In a letter sent Friday, Florida's attorney general asked the state's supreme court to block a proposed ban on so-called "assault weapons" because she believes it is misleading and unclear.
Ashley Moody (R.) said the measure would have a wider impact than suggested by the title and summary activists hope to present to voters in 2020. In her letter to the court, she said the proposed language of the ballot issue would ban far more firearms than the summary implies.
"The ballot title and summary do not inform Florida's electorate that, by defining 'assault weapons' as 'any semiautomatic rifle or shotgun capable of holding more than ten (10) rounds of ammunition . . . in a fixed or detachable magazine,' the amendment would ban the possession of virtually every semi-automatic long-gun," Moody said in the letter. "To be included on the ballot, the sprawling practical effect of the amendment must be revealed in the ballot language. Because that effect is not revealed, the ballot language is deficient."
She further complained the proposed ballot language does not mention that owners of semi-automatic firearms would have to register with the state or face felony charges.
"The ballot title and summary do not inform Florida's electorate that virtually every lawful owner of a semi-automatic long-gun will be forced to register with the Florida Department of Law Enforcement, or that this registry would be available to all local, state, and federal law enforcement agencies," she said. "Nor do the ballot title and summary state the time within which preexisting long-gun owners must register their firearms that meet the proposed amendment's definition of 'assault weapon' and avail themselves of the amendment's grandfathering provision."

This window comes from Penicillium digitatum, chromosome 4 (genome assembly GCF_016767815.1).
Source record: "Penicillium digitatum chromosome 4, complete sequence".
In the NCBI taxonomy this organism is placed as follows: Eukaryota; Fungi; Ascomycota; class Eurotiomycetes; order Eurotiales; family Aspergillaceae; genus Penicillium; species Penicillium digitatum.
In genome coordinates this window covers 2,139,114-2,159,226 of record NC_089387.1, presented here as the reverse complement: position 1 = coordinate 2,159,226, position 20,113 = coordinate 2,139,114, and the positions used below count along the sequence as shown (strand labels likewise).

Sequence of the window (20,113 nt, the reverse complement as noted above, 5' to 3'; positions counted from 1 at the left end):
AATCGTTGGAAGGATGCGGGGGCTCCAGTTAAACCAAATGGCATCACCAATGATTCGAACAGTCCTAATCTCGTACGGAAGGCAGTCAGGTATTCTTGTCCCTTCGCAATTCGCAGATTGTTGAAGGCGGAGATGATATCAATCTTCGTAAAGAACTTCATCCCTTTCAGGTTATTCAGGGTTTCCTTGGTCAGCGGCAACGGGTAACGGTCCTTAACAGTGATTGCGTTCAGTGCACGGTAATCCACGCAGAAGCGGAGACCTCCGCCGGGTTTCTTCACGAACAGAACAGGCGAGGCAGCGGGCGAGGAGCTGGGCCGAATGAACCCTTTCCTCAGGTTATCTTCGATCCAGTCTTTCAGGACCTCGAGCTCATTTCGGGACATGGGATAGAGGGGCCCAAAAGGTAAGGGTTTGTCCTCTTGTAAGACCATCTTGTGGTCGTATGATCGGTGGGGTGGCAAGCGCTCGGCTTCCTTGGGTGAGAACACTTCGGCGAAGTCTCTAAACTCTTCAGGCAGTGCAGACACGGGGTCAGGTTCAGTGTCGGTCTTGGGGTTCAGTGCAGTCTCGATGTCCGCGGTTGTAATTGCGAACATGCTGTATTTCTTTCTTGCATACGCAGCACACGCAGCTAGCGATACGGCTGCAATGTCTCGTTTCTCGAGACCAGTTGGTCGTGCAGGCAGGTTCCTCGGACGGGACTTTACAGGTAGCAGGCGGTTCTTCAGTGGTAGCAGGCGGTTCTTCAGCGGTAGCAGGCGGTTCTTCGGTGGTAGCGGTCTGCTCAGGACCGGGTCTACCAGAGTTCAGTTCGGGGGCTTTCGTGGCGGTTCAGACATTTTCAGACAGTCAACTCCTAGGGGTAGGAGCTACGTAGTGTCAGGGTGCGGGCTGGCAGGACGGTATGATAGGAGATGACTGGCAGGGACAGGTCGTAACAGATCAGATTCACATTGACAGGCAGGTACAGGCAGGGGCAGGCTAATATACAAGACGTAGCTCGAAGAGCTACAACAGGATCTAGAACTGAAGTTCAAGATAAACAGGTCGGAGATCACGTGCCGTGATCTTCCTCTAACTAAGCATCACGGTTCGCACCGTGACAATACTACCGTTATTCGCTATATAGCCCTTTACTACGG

Activists behind the proposed ban insist their description of the ban is not misleading. Gail Schwartz, chairman of the Ban Assault Weapons NOW committee, said the group believed its proposal would pass scrutiny by the Supreme Court.
"This bipartisan ballot measure has been vetted extensively by legal experts and is supported by hundreds of thousands of Floridians across the state," Schwartz said in a statement to the Tallahassee Democrat. "We are confident with our chances at the Supreme Court, and presented with the choice to do so, we are confident that the people of Florida will overwhelmingly support this common-sense measure to ban weapons of war to make our communities safer."
Even if the proposed ban does survive scrutiny from the state supreme court, it still faces a steep climb to be included on the 2020 ballot. The activists have gathered 91,211 signatures thus far but need a total of 766,200 to be included on the ballot, according to Moody's letter.